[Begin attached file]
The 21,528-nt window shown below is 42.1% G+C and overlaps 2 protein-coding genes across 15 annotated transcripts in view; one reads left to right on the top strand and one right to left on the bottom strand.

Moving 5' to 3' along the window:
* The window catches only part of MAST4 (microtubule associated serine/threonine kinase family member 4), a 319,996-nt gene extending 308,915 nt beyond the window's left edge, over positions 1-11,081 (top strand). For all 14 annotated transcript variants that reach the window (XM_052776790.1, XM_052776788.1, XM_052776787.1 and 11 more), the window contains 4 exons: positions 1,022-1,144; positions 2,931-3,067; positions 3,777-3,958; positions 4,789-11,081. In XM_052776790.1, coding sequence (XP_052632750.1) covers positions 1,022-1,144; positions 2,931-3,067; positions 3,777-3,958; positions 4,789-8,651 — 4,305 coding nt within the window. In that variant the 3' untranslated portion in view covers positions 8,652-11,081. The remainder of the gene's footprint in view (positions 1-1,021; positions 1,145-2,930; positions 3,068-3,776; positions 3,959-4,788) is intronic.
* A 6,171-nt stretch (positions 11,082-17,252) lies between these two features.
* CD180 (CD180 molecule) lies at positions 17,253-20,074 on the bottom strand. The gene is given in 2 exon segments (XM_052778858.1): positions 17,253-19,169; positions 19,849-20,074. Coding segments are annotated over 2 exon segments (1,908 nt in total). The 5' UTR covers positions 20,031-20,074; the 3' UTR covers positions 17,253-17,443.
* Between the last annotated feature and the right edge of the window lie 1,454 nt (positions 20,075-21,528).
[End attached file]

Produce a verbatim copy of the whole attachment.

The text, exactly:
The 21,528-nt window shown below is 42.1% G+C and overlaps 2 protein-coding genes across 15 annotated transcripts in view; one reads left to right on the top strand and one right to left on the bottom strand.

Moving 5' to 3' along the window:
* The window catches only part of MAST4 (microtubule associated serine/threonine kinase family member 4), a 319,996-nt gene extending 308,915 nt beyond the window's left edge, over positions 1-11,081 (top strand). For all 14 annotated transcript variants that reach the window (XM_052776790.1, XM_052776788.1, XM_052776787.1 and 11 more), the window contains 4 exons: positions 1,022-1,144; positions 2,931-3,067; positions 3,777-3,958; positions 4,789-11,081. In XM_052776790.1, coding sequence (XP_052632750.1) covers positions 1,022-1,144; positions 2,931-3,067; positions 3,777-3,958; positions 4,789-8,651 — 4,305 coding nt within the window. In that variant the 3' untranslated portion in view covers positions 8,652-11,081. The remainder of the gene's footprint in view (positions 1-1,021; positions 1,145-2,930; positions 3,068-3,776; positions 3,959-4,788) is intronic.
* A 6,171-nt stretch (positions 11,082-17,252) lies between these two features.
* CD180 (CD180 molecule) lies at positions 17,253-20,074 on the bottom strand. The gene is given in 2 exon segments (XM_052778858.1): positions 17,253-19,169; positions 19,849-20,074. Coding segments are annotated over 2 exon segments (1,908 nt in total). The 5' UTR covers positions 20,031-20,074; the 3' UTR covers positions 17,253-17,443.
* Between the last annotated feature and the right edge of the window lie 1,454 nt (positions 20,075-21,528).